Last Week Today: Brett Kavanaugh was nominated to fill Anthony Kennedy’s Supreme Court seat. The announcement did not immediately impact markets, but Kavanaugh’s skepticism of regulatory agencies is consistent with President Trump’s goal of a small government and could prove beneficial to businesses in the long run. | Oil output in the U.S. topped 11 million barrels a day – 7.9mm barrels away from energy independence. | The NFIB Small Business Optimism Index rose 3 points in June to 107.8 (second highest level in the survey’s 45-year history) with high numbers in compensation, profits and sales trends. “For years, owners have continuously signaled that when taxes and regulations ease, earnings and employee compensation increase,” said NFIB President and CEO Juanita Duggan, supporting a key plank of President Trump’s platform. | The U.S. unveiled additional tariffs of 10% on up to $200B of Chinese Imports; unsurprisingly, given the nature of the relationship thus far, China promised (or are they negotiating Trump-style?) to impose additional tariffs in retaliation. On that topic, for those of you that didn’t see it, last week the New York Times produced a great infographic on the evolution of the trade war from 18 to 10,000 imported products (no subscription required).
Despite some intra-week volatility related to news on tariffs, it was a solid week for risk assets. The Nasdaq Index led domestic stocks with a 1.8% gain (a new high), and the broader S&P 500 Index notched a respectable gain of 1.5%. International equities followed closely with the MSCI All Country World Index rising 1.0%. The yield on the 30-year US Treasury bond didn’t budge, but the two-year yield climbed 0.04% (more on this below). The commodity complex experienced a rough week as a rising US Dollar (+0.8% for the week) and concerns about global growth pressured prices: Gold -0.9%, Silver -1.4%, Copper -1.5%, and WTI Crude -4.4% ($70.58 per barrel).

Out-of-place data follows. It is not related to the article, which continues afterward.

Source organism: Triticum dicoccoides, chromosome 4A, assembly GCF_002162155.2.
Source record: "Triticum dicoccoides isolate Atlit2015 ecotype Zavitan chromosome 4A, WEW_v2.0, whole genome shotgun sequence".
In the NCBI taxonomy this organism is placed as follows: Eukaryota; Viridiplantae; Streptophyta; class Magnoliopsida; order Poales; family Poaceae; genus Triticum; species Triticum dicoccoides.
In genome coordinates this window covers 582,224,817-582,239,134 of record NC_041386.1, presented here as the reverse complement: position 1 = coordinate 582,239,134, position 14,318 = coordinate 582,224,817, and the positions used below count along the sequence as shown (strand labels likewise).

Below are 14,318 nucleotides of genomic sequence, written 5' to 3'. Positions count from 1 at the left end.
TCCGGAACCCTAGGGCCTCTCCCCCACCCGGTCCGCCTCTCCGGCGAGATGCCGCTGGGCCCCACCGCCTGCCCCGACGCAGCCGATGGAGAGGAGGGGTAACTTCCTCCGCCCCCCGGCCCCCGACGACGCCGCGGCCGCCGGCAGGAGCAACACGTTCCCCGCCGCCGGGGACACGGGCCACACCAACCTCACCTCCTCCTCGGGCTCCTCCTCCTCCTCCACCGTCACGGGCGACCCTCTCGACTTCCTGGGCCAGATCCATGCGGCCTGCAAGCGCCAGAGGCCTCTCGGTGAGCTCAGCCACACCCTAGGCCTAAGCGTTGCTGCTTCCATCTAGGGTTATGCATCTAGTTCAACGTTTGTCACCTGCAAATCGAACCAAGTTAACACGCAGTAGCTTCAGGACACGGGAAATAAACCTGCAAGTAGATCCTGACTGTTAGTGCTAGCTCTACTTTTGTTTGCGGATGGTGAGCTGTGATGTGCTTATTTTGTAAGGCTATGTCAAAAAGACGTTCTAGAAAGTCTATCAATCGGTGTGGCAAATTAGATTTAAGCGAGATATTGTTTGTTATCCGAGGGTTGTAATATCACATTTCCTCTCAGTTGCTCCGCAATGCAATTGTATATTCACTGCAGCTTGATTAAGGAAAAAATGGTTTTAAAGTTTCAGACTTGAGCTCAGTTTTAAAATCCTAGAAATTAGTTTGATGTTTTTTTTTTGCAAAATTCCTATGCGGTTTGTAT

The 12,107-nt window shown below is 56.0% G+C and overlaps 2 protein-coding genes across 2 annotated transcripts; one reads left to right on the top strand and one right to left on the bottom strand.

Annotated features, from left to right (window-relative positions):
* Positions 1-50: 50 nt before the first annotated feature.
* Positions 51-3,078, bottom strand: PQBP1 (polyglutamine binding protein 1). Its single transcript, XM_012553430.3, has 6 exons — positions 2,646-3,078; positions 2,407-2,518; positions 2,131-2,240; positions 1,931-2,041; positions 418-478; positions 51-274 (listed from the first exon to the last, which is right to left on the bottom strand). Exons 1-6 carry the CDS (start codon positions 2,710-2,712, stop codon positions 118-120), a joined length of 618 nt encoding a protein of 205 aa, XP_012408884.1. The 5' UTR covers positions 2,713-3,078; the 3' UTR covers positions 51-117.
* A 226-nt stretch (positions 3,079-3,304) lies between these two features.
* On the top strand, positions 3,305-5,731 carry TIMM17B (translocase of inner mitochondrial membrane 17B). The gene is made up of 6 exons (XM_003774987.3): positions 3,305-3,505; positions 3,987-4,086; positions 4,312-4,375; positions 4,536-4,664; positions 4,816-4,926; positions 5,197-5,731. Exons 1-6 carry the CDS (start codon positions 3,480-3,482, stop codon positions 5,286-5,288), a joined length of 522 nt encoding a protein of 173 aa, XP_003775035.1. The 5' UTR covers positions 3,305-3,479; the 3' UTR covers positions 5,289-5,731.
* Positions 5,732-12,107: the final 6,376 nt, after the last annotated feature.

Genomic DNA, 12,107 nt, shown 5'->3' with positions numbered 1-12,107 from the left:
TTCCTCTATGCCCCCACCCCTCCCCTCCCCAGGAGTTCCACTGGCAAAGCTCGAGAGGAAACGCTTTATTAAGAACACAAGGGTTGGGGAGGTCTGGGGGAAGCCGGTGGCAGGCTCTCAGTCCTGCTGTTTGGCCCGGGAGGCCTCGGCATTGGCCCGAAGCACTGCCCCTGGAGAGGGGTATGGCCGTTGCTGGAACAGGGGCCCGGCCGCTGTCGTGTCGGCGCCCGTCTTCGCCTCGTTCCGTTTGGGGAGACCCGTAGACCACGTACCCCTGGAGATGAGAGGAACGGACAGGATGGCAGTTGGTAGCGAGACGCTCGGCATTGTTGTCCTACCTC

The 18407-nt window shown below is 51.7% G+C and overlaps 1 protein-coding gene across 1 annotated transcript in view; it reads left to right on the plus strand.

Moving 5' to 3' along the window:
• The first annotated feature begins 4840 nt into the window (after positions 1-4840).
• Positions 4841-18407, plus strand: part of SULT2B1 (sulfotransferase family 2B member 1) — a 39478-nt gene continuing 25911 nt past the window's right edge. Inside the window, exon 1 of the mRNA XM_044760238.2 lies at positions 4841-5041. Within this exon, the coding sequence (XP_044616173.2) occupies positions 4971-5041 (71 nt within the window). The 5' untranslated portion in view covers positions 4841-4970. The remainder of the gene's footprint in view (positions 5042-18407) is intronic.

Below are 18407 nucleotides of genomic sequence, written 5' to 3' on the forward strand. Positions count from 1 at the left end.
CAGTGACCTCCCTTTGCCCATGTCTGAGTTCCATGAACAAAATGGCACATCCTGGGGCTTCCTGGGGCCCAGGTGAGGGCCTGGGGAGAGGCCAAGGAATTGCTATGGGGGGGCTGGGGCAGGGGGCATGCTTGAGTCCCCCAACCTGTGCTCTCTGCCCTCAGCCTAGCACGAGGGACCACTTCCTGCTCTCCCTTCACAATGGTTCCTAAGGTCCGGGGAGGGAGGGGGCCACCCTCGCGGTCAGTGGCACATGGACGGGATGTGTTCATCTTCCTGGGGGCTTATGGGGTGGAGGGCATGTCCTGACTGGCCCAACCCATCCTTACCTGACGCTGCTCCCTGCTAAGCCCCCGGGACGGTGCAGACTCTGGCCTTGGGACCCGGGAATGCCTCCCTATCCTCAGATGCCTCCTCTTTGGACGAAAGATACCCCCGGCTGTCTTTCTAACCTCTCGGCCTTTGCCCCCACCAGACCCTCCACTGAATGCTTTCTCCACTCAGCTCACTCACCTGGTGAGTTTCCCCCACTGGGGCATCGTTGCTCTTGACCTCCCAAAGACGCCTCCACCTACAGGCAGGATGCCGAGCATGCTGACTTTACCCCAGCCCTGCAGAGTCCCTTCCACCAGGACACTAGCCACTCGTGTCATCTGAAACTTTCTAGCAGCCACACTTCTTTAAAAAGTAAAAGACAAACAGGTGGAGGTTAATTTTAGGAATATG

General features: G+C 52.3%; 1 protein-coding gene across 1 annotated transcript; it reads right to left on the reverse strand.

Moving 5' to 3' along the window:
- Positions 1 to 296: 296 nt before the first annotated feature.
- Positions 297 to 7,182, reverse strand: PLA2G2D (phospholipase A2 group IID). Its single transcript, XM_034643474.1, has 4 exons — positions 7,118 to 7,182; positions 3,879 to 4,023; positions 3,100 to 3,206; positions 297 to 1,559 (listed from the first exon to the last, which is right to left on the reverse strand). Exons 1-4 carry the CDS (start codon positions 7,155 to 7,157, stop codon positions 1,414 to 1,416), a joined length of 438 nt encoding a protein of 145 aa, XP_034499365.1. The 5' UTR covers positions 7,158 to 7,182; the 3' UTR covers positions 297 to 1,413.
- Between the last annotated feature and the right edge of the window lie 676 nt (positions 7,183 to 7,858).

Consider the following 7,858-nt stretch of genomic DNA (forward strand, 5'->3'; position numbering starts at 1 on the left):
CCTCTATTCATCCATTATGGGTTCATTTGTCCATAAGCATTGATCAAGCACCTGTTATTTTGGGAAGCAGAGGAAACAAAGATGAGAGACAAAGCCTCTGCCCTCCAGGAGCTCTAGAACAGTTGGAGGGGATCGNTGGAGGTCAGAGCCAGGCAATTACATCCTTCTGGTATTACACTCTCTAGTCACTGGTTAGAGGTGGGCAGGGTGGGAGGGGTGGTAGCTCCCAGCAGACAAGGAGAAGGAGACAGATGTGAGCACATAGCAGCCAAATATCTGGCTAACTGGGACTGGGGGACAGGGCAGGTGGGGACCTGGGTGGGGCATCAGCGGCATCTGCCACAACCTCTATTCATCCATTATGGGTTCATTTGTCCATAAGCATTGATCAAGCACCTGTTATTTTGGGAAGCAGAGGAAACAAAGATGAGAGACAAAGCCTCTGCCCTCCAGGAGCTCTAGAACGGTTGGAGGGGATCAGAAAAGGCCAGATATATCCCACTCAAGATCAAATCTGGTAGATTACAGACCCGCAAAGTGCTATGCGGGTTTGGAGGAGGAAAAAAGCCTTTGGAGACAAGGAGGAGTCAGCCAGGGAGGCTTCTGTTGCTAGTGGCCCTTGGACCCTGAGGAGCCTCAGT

For detail on weekly, month-to-date and year-to-date asset class performance, please click here.
A Cautionary Tale: Changes in the maturity and credit quality profiles of investment grade (“IG”) bonds since the Great Financial Crisis (“GFC”) have led to increased volatility and lower risk-adjusted returns as compared to high-yield (“HY”) bonds. Generally considered to be the “safer” option relative to high-yield bonds, investors in IG bonds may not be adequately compensated for the risk they are bearing at this time.
Risks in the IG bond sector are higher along two critical dimensions:
- Duration (aka, interest rate risk) – Since the GFC, the duration of the IG bond market has been ratcheting higher as corporate management teams have taken advantage of the low interest rate environment to extend the maturity of their loans. Investors, seeking higher yielding instruments, have accommodated the corporations by snapping up the longer-dated bonds. The longer average maturity of the IG bond market combined with low yields on the loans have increased the sensitivity of the market to interest rates, raising the risk level should rates move higher. Interestingly, the duration of the HY bond market has declined since the GFC.
- Credit Quality – While higher interest rate risk can lead to increased volatility, this risk is far less critical to the safety of one’s investment (i.e., the return of invested principal) when compared to the declining credit quality of the IG bond market. Since the GFC, BBB-rated bonds (one level above a high-yield credit rating) have increased from 34% to nearly 50% of the IG bond sector. In contrast, the credit quality of the HY bond sector has been relatively stable. Similar to rising duration in the IG bond market, the low interest rate environment has allowed corporations at the bottom rung of IG credit quality to issue more debt to an investor base desperate for yield.